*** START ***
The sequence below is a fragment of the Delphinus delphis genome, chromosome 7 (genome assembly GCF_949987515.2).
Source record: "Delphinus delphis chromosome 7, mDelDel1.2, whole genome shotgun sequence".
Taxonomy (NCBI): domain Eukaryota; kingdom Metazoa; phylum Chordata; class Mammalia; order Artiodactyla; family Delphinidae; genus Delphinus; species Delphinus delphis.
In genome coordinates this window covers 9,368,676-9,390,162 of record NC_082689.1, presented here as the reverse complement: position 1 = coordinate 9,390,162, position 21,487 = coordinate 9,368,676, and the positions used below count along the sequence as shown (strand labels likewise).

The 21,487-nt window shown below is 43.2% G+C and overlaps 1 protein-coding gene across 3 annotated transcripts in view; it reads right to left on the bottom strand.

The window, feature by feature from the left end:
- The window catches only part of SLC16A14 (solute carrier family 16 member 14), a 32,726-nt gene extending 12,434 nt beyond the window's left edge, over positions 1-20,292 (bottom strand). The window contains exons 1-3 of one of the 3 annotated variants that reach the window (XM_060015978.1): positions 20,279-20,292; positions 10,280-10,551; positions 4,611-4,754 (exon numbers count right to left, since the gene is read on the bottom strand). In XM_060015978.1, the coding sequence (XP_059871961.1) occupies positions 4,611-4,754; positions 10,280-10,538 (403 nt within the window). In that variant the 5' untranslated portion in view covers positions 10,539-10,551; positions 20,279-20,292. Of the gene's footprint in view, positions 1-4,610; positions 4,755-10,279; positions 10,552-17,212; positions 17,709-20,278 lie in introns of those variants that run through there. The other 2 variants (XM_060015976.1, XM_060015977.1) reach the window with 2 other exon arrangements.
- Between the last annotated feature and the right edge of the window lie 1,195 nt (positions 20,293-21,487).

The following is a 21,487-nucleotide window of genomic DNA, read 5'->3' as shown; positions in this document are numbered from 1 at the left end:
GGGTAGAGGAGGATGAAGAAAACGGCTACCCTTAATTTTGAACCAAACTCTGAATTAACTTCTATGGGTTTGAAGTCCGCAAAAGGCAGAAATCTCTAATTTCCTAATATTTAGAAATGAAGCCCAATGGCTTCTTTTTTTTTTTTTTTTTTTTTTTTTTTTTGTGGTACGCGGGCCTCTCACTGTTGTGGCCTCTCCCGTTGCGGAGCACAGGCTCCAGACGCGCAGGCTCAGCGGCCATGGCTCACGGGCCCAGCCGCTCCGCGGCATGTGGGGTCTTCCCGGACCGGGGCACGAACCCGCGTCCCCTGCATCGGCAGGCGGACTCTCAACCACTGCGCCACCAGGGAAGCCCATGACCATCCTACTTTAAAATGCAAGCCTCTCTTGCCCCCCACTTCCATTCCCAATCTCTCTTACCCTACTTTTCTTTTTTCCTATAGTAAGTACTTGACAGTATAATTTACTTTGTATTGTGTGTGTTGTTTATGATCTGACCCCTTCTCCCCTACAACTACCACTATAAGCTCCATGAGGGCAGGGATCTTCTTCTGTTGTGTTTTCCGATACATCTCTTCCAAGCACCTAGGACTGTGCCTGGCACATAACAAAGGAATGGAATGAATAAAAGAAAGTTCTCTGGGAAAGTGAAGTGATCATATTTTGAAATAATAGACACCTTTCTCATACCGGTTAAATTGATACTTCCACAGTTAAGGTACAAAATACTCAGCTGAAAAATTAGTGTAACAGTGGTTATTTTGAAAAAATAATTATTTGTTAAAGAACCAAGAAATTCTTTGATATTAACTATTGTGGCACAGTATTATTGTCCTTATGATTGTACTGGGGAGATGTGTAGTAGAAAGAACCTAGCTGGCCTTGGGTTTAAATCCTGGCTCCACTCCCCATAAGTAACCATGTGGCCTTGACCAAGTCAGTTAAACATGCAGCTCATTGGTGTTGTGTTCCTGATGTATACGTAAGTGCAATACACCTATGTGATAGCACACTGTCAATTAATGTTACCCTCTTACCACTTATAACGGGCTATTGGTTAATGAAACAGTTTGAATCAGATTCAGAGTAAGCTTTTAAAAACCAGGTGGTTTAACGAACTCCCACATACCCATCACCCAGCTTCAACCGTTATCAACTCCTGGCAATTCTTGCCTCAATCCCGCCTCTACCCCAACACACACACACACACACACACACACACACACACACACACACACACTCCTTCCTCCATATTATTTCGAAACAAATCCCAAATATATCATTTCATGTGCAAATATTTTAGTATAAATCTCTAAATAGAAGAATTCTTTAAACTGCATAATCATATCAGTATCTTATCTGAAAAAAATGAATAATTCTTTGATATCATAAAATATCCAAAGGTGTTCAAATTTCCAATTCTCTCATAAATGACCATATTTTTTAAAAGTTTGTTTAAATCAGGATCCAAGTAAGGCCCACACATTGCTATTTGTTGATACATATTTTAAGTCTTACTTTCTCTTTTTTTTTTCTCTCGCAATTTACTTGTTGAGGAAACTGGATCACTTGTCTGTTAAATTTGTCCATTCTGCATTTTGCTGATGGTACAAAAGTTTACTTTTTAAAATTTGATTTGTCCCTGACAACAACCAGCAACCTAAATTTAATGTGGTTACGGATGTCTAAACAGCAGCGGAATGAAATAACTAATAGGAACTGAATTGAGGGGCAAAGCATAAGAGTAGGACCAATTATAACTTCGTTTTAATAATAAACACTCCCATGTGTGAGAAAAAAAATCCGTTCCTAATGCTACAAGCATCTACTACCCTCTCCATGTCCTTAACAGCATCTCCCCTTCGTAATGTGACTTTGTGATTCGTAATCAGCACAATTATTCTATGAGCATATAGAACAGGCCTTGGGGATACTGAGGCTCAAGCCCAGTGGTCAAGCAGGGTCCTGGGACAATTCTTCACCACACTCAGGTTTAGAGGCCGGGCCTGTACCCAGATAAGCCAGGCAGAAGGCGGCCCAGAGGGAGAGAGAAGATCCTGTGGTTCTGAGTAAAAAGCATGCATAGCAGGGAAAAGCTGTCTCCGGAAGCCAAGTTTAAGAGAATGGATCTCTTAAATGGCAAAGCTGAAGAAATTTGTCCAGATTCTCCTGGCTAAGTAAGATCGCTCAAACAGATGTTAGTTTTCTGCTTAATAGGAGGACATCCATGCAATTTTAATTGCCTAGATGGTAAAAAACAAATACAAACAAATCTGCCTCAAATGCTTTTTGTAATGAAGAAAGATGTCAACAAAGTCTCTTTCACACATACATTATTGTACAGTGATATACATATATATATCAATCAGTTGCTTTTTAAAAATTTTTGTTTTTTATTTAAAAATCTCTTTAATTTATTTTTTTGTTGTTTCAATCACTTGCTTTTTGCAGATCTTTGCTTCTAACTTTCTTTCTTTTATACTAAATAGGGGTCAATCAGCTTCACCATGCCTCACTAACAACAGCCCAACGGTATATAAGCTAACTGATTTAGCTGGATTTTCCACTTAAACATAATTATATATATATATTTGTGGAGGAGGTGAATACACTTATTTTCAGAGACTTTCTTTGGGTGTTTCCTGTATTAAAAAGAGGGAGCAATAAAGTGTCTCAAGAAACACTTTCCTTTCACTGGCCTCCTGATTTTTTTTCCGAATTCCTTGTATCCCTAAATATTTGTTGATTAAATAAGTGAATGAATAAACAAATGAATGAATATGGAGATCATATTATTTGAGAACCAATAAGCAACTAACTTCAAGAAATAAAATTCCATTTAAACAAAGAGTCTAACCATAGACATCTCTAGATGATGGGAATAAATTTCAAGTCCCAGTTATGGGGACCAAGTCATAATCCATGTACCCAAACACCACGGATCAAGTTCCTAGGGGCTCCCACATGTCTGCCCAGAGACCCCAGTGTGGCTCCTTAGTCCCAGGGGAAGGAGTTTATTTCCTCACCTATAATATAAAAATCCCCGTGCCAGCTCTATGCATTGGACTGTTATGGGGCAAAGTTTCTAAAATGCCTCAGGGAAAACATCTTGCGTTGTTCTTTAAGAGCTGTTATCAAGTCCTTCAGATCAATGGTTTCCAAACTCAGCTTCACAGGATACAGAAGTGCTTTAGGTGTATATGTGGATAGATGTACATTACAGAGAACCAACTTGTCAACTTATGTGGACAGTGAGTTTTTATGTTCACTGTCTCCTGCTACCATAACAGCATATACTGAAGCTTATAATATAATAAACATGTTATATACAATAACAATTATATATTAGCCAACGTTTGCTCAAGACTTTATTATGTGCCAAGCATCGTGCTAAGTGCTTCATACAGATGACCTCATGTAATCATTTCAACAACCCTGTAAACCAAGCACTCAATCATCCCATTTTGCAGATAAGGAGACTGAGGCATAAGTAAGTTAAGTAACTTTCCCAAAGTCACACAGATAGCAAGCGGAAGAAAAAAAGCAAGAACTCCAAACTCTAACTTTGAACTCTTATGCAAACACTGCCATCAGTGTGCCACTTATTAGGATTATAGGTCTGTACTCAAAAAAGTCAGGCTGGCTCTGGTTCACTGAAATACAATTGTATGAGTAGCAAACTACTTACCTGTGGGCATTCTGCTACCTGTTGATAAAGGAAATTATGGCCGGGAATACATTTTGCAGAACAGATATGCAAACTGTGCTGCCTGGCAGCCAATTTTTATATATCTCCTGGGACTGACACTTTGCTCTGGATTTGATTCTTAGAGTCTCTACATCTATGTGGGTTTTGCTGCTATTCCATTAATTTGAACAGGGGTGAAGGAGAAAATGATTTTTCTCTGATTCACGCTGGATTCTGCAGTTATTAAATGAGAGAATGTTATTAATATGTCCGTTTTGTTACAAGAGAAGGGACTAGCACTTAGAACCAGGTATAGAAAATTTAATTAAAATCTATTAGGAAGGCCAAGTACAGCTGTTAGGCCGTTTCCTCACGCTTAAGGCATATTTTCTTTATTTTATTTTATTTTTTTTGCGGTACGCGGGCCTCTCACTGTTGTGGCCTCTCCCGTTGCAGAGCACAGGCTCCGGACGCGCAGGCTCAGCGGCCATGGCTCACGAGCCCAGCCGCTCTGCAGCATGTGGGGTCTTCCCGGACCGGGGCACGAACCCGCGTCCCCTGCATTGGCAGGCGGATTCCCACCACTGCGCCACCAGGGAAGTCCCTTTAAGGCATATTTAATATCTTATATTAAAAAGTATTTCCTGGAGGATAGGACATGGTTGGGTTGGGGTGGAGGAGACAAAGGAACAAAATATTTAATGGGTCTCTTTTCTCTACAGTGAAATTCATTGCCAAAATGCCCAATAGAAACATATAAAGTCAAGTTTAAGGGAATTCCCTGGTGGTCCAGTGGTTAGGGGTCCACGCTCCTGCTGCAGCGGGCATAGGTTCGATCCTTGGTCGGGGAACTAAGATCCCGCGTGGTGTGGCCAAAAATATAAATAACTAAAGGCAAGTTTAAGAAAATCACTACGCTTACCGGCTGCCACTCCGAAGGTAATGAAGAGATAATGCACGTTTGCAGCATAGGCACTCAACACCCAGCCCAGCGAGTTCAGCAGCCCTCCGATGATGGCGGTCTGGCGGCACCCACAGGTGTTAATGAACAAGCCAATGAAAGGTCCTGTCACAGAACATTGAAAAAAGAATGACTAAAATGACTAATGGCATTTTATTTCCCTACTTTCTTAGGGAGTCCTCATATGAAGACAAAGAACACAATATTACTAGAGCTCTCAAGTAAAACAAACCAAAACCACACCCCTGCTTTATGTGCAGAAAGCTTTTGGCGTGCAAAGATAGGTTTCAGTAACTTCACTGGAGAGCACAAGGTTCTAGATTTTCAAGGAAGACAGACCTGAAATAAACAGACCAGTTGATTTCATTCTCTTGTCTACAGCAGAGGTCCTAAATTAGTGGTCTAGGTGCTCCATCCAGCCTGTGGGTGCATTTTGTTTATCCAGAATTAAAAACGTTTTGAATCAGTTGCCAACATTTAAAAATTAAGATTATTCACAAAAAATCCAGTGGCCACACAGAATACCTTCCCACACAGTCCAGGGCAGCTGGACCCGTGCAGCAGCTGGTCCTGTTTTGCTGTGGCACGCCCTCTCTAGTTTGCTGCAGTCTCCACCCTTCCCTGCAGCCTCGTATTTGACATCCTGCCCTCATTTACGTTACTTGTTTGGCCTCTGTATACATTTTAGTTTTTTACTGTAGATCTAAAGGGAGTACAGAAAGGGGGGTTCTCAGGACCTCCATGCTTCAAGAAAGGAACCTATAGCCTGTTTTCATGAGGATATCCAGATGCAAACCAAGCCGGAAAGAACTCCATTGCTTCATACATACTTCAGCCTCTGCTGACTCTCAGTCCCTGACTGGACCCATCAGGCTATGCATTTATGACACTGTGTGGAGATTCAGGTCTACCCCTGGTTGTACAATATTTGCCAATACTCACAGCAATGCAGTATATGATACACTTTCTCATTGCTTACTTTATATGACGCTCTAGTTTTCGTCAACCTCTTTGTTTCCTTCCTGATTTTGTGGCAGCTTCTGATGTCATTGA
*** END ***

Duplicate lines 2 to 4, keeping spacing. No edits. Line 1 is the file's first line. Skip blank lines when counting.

Source record: "Delphinus delphis chromosome 7, mDelDel1.2, whole genome shotgun sequence".
Taxonomy (NCBI): domain Eukaryota; kingdom Metazoa; phylum Chordata; class Mammalia; order Artiodactyla; family Delphinidae; genus Delphinus; species Delphinus delphis.
In genome coordinates this window covers 9,368,676-9,390,162 of record NC_082689.1, presented here as the reverse complement: position 1 = coordinate 9,390,162, position 21,487 = coordinate 9,368,676, and the positions used below count along the sequence as shown (strand labels likewise).